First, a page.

The best way to fight burnout is to recognize the signs before they get out of control. Here at JennQuest, we’re all about emotional self-awareness. It’s a critical skill to have before you can build on any other emotional intelligence competency. Without understanding how you’re feeling or why you’re feeling it, you can’t treat the root cause. Check in with yourself regularly to look for symptoms of burnout.
Some signs can include:
Headaches & other body aches
Lack of motivation, especially at work
In another of our recent book club picks, How Are You, Really? by Jenna Kutcher, she talks about how important it is to ask ourselves how we’re really feeling. Sometimes, we might be a little afraid to know the answer. “The truth is, we can’t always change our circumstances. But we can always put down an anchor in the midst of the crazy. We can always pause to check in with ourselves. And we can…revisit something that once brought us comfort, stability, safety, and happiness. We can get really quiet, and really brave, and ask, How am I, really? What’s the last time I felt joy?”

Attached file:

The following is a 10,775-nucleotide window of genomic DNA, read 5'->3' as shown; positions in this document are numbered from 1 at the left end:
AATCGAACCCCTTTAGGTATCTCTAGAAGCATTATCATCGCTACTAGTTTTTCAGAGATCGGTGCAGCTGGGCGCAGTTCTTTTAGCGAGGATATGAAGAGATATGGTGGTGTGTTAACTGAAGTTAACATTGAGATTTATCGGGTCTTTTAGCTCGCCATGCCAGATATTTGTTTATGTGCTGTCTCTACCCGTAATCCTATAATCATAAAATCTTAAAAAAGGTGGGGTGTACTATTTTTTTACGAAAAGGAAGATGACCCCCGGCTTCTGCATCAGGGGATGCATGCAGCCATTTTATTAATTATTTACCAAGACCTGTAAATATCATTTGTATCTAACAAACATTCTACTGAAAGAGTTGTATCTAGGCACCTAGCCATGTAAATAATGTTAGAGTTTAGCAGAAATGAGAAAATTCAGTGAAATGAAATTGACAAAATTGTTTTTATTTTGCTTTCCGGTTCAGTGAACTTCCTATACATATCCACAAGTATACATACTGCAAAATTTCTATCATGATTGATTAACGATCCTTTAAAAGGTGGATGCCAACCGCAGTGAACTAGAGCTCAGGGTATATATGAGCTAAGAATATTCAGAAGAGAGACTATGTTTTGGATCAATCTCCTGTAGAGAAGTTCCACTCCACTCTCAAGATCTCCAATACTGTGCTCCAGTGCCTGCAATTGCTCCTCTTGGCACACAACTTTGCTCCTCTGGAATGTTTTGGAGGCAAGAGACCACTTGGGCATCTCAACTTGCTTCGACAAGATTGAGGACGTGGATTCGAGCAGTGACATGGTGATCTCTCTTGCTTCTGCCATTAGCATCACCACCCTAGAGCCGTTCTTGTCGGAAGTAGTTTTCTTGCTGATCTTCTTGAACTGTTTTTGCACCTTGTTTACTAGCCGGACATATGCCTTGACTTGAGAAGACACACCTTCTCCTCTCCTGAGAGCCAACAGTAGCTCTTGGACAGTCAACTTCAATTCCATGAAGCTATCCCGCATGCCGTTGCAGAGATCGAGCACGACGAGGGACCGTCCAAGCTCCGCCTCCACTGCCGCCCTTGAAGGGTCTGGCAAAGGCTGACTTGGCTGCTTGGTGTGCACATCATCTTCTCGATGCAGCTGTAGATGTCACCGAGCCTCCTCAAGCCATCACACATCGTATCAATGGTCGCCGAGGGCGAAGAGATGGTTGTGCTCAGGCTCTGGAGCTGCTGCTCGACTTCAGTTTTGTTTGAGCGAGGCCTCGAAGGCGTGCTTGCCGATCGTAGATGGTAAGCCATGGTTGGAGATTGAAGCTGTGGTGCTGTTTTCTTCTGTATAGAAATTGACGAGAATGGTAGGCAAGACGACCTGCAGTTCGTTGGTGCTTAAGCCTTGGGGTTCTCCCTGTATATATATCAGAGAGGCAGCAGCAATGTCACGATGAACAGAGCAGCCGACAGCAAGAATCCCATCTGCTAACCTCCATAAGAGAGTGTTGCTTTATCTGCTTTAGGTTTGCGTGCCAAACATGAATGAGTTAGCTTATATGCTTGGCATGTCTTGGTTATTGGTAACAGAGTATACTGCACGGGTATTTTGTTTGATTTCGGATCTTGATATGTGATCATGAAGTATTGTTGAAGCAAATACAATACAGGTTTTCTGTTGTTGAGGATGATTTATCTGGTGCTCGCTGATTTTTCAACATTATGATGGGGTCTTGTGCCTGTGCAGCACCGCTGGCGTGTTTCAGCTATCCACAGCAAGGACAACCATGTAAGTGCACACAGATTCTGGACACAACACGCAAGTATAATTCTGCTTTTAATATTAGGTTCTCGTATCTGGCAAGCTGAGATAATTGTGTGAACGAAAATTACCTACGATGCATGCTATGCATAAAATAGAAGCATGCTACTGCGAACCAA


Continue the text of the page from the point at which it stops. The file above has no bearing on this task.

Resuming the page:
As much as you may love your job and want to always be busy or productive, doing everything all the time is a guarantee for burnout. So check in with yourself often to keep burnout at bay.
Set boundaries & say no
In a blog post earlier this month, we talked about how to set healthy boundaries for yourself. If you don’t set your own boundaries, someone else will step all over your priorities. You might feel like you aren’t able to set boundaries for yourself at work, but it is possible.